At present there is no timetable for the updated legislation or any transitional provisions, so these changes are not expected to be enacted before the financial statements are finalised for the year ended 31 August 2023 across the education sector.

Impact on year ended 31 August 2023

Impact on year ended 31 August 2023 

Given the uncertainty around timing of the revised legislation, our view is that these developments do not affect the provisions in the financial statements, so these should continue to be prepared on the basis that the Harpur vs Brazel outcome still applies; this is set out below.  

The accounting treatment for the provision for potential liabilities is as set out in FRS 102 (Section 21) and the Academies Accounts Direction follows this approach.  

The conditions for recognising a provision for potential liabilities are as follows:  

  • the entity has an obligation at the reporting date as a result of a past event;   
  • it is probable (i.e. more likely than not) that the entity will be required to transfer economic benefits in settlement; and  
  • the amount of the obligation can be estimated reliably.  

There is also a requirement for entities to review provisions at each financial year end to reflect the current best estimate of the liability.   

The key condition for the re-assessment at 31 August 2023 is the probability of a claim being made by either an individual or a union under Working Time Legislation and this is where individual trusts will need to exercise judgement. Some factors to consider are as follows:  

  • the number of years of provision which were made in 2022; if provisions were made covering 5 years of back holiday pay (so at 31 August 2022 this would cover the period from 1 September 2017 onwards) then at 31 August 2023 the earliest year could potentially be released; 
  • whether the affected staff are union members; if not then the time period for making a claim for unlawful deduction of pay is 3 months from the end of the holiday year affected (although an employment tribunal may allow a claim up for up to two years); and   
  • the level of engagement with staff, and where appropriate, unions. If engagement is low and it is considered unlikely that future claims will be brought then there may be an argument for releasing a proportion of the earlier years’ provisions.  

There is also the matter of staff relations to consider as the costs of the trust being taken to a tribunal may exceed the cost of the back pay as well as damaging staff productivity and engagement. 

Until the government consultation was announced, the advice across the sector was for employers to make the appropriate back-dated payments and to amend contracts to regularise the position.  Now that the proposed legislative changes are known there may be an argument for pausing this process. Once the revised legislation is in place provisions can be reviewed and where appropriate released in future years.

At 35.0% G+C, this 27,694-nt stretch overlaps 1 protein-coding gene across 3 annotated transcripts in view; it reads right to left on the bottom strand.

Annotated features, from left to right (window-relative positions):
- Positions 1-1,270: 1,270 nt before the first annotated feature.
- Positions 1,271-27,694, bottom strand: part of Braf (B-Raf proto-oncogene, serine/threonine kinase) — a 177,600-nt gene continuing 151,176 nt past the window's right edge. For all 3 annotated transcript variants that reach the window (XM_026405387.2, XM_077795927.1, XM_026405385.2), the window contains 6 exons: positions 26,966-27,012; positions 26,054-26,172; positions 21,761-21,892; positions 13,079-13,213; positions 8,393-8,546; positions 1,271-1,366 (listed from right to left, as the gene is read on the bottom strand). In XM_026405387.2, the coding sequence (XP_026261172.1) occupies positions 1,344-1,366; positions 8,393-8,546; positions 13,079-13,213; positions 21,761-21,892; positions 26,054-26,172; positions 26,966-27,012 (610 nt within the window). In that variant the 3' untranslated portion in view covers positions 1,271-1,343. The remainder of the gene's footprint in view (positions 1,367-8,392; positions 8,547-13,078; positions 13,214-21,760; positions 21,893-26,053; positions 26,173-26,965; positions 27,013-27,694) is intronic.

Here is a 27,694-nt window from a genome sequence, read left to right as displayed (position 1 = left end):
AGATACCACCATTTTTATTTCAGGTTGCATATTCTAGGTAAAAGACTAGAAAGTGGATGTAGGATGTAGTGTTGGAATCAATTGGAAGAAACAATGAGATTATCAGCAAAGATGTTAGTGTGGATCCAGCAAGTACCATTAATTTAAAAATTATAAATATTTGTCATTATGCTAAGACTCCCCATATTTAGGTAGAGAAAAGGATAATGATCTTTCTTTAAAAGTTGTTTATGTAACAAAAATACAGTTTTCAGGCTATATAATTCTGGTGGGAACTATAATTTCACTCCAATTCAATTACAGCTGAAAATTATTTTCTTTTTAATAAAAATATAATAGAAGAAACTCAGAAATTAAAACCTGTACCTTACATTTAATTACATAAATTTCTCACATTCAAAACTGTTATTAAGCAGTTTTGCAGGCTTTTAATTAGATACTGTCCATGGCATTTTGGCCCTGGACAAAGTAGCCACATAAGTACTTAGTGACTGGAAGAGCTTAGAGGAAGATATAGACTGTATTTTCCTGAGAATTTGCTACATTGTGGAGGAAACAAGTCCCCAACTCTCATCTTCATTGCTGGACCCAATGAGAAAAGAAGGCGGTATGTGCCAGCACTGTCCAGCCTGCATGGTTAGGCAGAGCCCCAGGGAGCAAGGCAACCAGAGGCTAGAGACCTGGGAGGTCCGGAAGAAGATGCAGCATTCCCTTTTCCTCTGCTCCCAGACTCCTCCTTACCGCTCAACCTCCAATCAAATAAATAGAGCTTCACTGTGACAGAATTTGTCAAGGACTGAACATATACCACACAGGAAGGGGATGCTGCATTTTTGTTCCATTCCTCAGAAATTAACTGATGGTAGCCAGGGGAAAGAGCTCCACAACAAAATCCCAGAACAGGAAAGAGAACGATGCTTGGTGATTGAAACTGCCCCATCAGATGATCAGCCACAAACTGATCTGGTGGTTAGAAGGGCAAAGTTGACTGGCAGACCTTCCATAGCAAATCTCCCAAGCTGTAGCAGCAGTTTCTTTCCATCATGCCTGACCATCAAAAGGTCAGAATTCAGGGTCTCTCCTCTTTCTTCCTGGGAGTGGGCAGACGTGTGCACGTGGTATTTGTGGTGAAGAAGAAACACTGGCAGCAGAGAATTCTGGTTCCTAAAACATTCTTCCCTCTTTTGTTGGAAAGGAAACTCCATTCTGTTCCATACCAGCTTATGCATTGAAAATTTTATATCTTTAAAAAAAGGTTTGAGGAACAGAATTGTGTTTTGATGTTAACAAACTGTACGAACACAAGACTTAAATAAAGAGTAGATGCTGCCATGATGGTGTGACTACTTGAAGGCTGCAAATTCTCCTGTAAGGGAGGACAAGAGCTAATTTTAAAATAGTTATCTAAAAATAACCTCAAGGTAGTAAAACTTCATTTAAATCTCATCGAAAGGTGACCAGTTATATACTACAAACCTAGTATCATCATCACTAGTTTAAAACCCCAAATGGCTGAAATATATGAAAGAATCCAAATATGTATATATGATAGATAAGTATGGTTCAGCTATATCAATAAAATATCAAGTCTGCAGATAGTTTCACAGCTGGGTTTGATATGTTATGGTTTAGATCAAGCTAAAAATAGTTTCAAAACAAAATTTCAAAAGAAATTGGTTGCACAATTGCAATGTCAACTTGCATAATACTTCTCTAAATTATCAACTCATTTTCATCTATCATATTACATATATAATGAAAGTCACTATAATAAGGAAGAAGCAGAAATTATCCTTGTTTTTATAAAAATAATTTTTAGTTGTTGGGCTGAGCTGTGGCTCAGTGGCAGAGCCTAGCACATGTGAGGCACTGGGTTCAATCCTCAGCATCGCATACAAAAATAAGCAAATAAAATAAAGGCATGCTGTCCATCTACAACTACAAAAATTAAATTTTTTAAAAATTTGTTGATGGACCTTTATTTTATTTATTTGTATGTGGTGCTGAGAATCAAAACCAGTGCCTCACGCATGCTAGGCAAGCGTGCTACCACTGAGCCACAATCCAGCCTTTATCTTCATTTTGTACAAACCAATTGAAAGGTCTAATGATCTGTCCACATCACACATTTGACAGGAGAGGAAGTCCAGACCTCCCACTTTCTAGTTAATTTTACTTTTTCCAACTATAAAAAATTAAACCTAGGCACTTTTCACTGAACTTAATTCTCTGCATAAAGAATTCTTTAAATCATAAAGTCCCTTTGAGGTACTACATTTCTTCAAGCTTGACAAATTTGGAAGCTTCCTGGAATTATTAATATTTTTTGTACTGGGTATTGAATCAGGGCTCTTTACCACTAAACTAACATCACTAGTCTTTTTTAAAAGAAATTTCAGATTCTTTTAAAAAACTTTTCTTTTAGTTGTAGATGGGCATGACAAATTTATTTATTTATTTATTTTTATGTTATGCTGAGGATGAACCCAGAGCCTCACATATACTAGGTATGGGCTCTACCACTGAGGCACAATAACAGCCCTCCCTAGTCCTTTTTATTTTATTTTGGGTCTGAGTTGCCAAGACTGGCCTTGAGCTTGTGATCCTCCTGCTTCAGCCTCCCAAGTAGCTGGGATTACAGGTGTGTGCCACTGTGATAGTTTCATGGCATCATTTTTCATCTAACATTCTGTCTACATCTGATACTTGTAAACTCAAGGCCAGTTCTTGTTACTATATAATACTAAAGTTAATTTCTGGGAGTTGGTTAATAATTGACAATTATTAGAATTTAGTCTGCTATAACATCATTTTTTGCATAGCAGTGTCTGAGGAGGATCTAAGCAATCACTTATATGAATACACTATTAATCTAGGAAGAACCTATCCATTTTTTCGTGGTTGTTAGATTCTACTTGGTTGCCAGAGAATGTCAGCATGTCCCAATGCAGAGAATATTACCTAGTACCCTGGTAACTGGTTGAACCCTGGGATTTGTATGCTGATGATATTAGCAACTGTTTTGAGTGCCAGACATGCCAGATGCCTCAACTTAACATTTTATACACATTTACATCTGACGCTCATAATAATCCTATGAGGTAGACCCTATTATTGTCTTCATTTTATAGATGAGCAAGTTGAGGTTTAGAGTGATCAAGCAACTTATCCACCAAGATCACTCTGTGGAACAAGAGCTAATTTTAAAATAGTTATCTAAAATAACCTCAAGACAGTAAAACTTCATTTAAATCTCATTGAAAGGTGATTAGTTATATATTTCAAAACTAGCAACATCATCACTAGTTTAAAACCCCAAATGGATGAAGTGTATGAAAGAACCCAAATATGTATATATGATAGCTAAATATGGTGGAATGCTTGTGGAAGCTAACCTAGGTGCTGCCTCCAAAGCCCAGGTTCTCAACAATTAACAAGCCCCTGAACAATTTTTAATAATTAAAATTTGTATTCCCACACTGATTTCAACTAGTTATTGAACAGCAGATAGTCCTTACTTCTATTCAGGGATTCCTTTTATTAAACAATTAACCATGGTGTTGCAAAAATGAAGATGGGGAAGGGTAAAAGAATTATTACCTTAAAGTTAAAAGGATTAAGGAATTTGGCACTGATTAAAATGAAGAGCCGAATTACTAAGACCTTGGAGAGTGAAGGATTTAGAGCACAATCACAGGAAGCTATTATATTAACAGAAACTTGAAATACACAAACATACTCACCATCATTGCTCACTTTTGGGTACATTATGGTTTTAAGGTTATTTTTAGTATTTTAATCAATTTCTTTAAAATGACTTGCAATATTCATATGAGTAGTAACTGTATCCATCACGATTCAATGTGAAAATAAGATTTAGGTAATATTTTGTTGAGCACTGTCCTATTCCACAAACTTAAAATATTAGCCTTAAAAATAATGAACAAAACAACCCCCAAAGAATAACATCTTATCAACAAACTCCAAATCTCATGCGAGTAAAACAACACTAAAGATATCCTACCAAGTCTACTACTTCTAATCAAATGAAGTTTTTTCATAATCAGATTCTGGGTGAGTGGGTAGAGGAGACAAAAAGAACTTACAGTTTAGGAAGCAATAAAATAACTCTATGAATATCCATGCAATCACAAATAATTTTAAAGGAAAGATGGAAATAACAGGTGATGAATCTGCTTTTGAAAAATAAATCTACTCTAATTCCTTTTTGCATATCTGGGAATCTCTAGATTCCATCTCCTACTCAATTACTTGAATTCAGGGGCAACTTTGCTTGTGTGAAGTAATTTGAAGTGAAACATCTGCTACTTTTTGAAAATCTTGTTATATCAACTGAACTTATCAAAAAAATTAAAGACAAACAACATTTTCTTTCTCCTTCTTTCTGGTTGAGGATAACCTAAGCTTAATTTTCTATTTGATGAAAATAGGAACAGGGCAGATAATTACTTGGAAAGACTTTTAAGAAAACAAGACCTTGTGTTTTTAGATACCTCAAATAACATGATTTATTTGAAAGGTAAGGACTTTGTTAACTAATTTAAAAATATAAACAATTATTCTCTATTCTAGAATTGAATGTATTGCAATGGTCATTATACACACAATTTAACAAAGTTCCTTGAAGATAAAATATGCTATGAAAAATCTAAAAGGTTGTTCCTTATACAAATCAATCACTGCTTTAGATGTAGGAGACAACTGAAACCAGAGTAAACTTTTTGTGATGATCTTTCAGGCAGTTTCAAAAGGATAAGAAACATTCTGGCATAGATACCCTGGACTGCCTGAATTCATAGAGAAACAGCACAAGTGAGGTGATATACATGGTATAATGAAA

Our recommendations

Our recommendations   

The key decision for the sector is whether to make the backdated payments to all staff affected or to wait for individuals or unions to make claims; this is not affected by the changes announced in November 2023 given the new legislation is not yet in effect.  

Given these proposed changes, if the Academy Trust decides to await any claims rather than making back-dated payments, the Trust will need to undertake a risk assessment considering the above factors and any other considerations for the individual trust and assess the level of any provision that is required. A possible approach would be to retain the full provision for the year ended 31 August 2022, a percentage of the provision in relation to 31 August 2021 and consider releasing any provisions relating to earlier years but this will need to be a judgement for the trust.  

We recommend that the basis for any release of provisions should be clearly documented including the underlying calculations and any assumptions made.  

We will continue to monitor the position and will keep the Academy Trust updated on developments over the coming year; it is hoped that the legislative position will be clarified by 31 August 2024. 

Further advice and support

Further advice and support

If you think the outcomes of this case will impact your financial statements and would like to discuss it further with us, please complete the form below and one of our experts will be in touch.

Close iconClose icon backback
Your search for "..."
did not yield any results.
... results for "..."
Search Tags